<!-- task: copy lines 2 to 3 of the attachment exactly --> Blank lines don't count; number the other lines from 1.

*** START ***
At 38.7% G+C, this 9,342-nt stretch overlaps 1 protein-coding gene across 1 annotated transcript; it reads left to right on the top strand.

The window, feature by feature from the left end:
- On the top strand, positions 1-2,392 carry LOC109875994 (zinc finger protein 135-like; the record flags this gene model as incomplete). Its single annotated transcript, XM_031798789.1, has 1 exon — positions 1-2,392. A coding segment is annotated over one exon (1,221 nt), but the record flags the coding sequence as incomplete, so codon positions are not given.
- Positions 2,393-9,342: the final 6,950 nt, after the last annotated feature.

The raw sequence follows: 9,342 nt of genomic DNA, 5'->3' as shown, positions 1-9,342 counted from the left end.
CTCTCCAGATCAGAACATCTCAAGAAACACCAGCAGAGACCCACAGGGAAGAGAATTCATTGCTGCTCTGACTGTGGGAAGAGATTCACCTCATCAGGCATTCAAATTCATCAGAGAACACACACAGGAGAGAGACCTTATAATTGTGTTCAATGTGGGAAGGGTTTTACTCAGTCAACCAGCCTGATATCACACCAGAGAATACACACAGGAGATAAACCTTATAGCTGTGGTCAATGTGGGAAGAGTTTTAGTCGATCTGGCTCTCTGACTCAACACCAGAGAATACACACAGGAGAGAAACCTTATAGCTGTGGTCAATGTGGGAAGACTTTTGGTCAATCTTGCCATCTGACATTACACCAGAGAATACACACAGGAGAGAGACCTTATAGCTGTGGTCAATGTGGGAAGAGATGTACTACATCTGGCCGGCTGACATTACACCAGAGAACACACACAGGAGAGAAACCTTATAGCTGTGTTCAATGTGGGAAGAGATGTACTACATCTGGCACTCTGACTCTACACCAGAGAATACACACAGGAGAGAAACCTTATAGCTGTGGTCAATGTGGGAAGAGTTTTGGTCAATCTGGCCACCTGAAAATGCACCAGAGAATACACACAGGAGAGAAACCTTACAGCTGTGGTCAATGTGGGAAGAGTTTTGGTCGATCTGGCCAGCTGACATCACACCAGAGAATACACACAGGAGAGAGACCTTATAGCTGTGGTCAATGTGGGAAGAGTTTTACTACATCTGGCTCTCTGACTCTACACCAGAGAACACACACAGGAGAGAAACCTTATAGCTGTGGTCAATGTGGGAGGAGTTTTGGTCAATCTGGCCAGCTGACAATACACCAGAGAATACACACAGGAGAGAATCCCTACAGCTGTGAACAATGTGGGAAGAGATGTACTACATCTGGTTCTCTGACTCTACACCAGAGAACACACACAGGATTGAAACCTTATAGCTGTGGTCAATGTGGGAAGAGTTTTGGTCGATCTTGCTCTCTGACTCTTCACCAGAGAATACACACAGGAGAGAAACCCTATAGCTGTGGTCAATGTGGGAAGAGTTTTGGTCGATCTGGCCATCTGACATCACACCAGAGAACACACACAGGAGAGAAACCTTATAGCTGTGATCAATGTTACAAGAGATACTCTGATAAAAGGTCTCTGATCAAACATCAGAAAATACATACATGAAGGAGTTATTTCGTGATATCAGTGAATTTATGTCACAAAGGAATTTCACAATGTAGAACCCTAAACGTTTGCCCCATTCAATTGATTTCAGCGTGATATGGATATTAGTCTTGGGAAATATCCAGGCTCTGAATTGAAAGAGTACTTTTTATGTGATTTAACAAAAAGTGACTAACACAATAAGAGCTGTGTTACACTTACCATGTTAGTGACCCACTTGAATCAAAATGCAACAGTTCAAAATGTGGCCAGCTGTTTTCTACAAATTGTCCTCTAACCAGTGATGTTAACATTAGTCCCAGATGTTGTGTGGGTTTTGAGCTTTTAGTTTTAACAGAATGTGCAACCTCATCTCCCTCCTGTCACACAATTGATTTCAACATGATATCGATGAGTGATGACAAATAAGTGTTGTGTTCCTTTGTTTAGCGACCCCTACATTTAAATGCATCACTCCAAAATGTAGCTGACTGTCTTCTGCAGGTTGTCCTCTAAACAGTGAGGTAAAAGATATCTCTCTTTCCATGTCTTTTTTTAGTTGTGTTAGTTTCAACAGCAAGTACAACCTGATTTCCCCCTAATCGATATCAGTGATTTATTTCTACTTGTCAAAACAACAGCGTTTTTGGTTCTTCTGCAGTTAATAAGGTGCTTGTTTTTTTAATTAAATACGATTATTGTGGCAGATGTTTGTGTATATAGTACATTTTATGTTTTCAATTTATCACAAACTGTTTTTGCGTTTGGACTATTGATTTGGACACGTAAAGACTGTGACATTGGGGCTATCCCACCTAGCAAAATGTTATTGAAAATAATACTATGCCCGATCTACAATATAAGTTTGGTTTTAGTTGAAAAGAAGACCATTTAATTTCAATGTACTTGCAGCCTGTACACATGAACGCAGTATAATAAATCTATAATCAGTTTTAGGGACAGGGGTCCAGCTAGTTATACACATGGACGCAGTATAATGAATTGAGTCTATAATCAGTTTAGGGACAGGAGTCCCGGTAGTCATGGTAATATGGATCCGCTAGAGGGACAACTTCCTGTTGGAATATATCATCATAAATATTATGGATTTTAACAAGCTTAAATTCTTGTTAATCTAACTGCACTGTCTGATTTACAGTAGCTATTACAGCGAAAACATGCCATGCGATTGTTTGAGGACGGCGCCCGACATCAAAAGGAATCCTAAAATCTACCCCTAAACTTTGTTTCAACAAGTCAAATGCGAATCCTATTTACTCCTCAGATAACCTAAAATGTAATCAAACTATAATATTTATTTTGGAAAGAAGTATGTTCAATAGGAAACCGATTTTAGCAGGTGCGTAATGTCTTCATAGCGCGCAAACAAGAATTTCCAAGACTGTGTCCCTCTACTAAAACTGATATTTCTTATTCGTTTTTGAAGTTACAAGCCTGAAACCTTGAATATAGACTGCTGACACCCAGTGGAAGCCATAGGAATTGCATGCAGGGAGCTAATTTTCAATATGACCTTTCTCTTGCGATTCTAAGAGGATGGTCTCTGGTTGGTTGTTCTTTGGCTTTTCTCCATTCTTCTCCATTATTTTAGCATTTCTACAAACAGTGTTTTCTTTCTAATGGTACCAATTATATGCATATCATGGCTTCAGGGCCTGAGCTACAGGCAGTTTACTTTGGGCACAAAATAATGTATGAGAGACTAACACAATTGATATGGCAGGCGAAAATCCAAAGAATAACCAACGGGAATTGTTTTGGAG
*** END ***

The window, feature by feature from the left end:
- On the top strand, positions 1-2,392 carry LOC109875994 (zinc finger protein 135-like; the record flags this gene model as incomplete). Its single annotated transcript, XM_031798789.1, has 1 exon — positions 1-2,392. A coding segment is annotated over one exon (1,221 nt), but the record flags the coding sequence as incomplete, so codon positions are not given.